5 Novels About The Immigrant Experience

The best way to understand those who are different from us is to learn from them. And one of the best ways to learn is through reading.

I know many people who read fiction because they want to escape the real world. It’s certainly great for that. And while these novels do take place in our modern world, they will draw you out of your own life and into those you will likely never experience.

It is by seeking to understand what others are going through that we can be compassionate.

5 Novels About The Immigrant Experience

 

Americanah by Chimamanda Ngozi Adichie

From Goodreads: Ifemelu and Obinze are young and in love when they depart military-ruled Nigeriafor the West. Beautiful, self-assured Ifemelu heads for America, where despite her academic success, she is forced to grapple with what it means to be black for the first time. Quiet, thoughtful Obinze had hoped to join her, but with post-9/11 America closed to him, he instead plunges into a dangerous, undocumented life in London. Fifteen years later, they reunite in a newly democratic Nigeria, and reignite their passion—for each other and for their homeland.

novels about the immigrant experince

 

Behold The Dreamers by Imbolo Mbue

From Goodreads: Jende Jonga, a Cameroonian immigrant living in Harlem, has come to the United States to provide a better life for himself, his wife, Neni, and their six-year-old son. In the fall of 2007, Jende can hardly believe his luck when he lands a job as a chauffeur for Clark Edwards, a senior executive at Lehman Brothers. Clark demands punctuality, discretion, and loyalty—and Jende is eager to please. Clark’s wife, Cindy, even offers Neni temporary work at the Edwardses’ summer home in the Hamptons. With these opportunities, Jende and Neni can at last gain a foothold in America and imagine a brighter future. When the financial world is rocked by the collapse of Lehman Brothers, the Jongas are desperate to keep Jende’s job—even as their marriage threatens to fall apart. As all four lives are dramatically upended, Jende and Neni are forced to make an impossible choice.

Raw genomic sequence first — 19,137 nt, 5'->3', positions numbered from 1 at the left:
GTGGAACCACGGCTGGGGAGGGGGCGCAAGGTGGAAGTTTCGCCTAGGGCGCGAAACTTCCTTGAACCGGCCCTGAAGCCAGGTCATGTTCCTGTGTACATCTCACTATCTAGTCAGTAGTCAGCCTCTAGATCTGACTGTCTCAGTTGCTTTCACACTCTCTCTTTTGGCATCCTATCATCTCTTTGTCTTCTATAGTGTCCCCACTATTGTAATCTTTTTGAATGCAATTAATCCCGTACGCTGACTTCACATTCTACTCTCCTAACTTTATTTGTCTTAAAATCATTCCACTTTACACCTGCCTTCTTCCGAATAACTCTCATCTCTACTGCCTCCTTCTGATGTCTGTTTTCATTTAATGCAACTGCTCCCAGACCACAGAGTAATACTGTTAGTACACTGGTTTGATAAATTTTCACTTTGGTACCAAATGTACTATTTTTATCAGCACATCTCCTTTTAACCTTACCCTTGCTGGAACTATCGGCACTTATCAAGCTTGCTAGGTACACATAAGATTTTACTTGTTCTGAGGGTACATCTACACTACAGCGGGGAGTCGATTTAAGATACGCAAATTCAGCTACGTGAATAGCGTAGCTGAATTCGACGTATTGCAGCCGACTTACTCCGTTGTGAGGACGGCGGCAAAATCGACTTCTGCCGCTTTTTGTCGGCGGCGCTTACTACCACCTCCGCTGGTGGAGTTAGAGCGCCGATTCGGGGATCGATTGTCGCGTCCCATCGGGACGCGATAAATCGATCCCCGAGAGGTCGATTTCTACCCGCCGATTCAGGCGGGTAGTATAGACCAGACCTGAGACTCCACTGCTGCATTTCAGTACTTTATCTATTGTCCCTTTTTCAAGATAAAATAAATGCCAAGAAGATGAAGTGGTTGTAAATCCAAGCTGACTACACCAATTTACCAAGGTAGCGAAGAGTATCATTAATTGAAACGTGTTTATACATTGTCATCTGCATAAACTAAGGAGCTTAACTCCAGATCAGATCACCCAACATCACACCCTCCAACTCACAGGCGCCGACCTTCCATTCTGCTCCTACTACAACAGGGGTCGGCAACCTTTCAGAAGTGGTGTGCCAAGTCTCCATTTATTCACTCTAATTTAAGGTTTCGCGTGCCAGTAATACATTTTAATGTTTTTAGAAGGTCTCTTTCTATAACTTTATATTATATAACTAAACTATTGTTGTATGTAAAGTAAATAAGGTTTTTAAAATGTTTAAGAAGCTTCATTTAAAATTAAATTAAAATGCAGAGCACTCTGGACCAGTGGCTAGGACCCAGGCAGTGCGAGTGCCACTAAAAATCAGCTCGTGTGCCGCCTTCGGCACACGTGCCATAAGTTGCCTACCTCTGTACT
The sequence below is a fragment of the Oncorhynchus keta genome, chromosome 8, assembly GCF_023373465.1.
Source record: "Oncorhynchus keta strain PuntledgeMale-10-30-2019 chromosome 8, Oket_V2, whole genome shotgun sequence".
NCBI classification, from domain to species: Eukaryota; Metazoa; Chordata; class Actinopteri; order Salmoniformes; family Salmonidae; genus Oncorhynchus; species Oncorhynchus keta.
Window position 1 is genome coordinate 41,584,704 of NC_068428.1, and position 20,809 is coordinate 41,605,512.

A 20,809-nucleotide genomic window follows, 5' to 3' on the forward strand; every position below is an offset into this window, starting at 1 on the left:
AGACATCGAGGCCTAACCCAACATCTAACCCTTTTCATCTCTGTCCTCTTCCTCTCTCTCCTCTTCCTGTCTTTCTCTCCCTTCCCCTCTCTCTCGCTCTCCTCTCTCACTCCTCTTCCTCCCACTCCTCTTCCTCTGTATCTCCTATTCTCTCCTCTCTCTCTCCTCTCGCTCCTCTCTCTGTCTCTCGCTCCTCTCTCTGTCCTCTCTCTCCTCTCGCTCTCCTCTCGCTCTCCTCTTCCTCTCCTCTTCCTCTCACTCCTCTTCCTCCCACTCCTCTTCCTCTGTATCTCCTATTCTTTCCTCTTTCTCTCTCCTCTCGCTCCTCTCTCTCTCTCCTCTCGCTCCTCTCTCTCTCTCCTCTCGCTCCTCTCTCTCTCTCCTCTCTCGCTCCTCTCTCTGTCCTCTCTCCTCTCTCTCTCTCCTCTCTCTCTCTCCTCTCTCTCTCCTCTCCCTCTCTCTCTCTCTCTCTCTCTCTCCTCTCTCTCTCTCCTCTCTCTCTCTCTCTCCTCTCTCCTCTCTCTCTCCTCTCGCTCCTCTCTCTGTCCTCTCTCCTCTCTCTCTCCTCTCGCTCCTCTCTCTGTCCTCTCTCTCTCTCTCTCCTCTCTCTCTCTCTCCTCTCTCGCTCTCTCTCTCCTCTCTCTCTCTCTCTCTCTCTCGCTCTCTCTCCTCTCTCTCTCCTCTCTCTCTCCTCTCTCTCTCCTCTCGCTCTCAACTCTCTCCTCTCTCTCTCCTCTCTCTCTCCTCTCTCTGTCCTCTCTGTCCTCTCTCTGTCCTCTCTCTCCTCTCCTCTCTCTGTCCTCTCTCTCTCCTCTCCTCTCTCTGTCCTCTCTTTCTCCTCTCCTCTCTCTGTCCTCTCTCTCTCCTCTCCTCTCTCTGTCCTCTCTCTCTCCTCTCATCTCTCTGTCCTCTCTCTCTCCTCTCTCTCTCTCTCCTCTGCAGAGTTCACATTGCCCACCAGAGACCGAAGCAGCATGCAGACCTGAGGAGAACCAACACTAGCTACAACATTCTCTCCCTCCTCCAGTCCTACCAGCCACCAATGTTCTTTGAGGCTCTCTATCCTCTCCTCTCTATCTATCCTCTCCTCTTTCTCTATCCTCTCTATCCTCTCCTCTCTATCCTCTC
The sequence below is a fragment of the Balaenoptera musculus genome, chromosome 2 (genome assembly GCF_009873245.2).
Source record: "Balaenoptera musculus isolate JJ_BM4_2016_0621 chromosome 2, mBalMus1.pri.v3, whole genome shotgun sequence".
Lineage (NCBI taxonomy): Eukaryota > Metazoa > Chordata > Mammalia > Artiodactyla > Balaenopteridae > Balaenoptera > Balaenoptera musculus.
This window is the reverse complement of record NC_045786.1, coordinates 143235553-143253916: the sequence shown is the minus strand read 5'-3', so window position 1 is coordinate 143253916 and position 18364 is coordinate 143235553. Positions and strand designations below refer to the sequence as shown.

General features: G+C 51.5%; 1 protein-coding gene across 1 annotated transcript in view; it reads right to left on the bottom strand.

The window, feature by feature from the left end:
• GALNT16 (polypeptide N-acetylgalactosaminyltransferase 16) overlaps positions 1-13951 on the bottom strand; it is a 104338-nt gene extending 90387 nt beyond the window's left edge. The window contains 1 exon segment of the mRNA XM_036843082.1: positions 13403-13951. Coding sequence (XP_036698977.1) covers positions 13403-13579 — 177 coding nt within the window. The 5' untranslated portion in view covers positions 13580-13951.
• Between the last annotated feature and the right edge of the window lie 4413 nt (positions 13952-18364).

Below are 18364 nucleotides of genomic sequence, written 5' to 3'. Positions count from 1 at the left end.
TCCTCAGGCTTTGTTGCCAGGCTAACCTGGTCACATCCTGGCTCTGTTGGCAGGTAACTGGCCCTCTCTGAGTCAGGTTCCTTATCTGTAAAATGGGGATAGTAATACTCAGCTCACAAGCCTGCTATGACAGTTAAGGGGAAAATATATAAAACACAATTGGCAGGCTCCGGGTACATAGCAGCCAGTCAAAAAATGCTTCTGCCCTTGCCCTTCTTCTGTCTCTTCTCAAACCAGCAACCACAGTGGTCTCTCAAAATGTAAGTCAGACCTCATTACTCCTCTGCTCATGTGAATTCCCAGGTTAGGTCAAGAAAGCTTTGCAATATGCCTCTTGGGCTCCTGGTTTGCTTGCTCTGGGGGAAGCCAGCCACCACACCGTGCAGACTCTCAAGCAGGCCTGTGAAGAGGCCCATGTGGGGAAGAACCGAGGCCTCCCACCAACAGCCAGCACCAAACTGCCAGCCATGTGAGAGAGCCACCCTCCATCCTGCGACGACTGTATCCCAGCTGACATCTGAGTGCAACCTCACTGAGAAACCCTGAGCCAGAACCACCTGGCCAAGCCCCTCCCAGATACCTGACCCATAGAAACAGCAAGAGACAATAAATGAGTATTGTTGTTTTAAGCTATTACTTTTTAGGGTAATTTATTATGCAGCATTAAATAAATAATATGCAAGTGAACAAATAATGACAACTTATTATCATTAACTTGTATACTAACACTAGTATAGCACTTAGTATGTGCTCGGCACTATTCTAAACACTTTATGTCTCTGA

novels about hte immigrant experience

 

We Need New Names by NoViolet Bulawayo

From Goodreads: An exciting literary debut: the unflinching and powerful story of a young girl’s journey out of Zimbabwe and to America.Darling is only ten years old, and yet she must navigate a fragile and violent world. In Zimbabwe, Darling and her friends steal guavas, try to get the baby out of young Chipo’s belly, and grasp at memories of Before. Before their homes were destroyed by paramilitary policemen, before the school closed, before the fathers left for dangerous jobs abroad.
But Darling has a chance to escape: she has an aunt in America. She travels to this new land in search of America’s famous abundance only to find that her options as an immigrant are perilously few.

novels about the immigrant experience

 

The Book of Unknown Americans by Christina Henriquez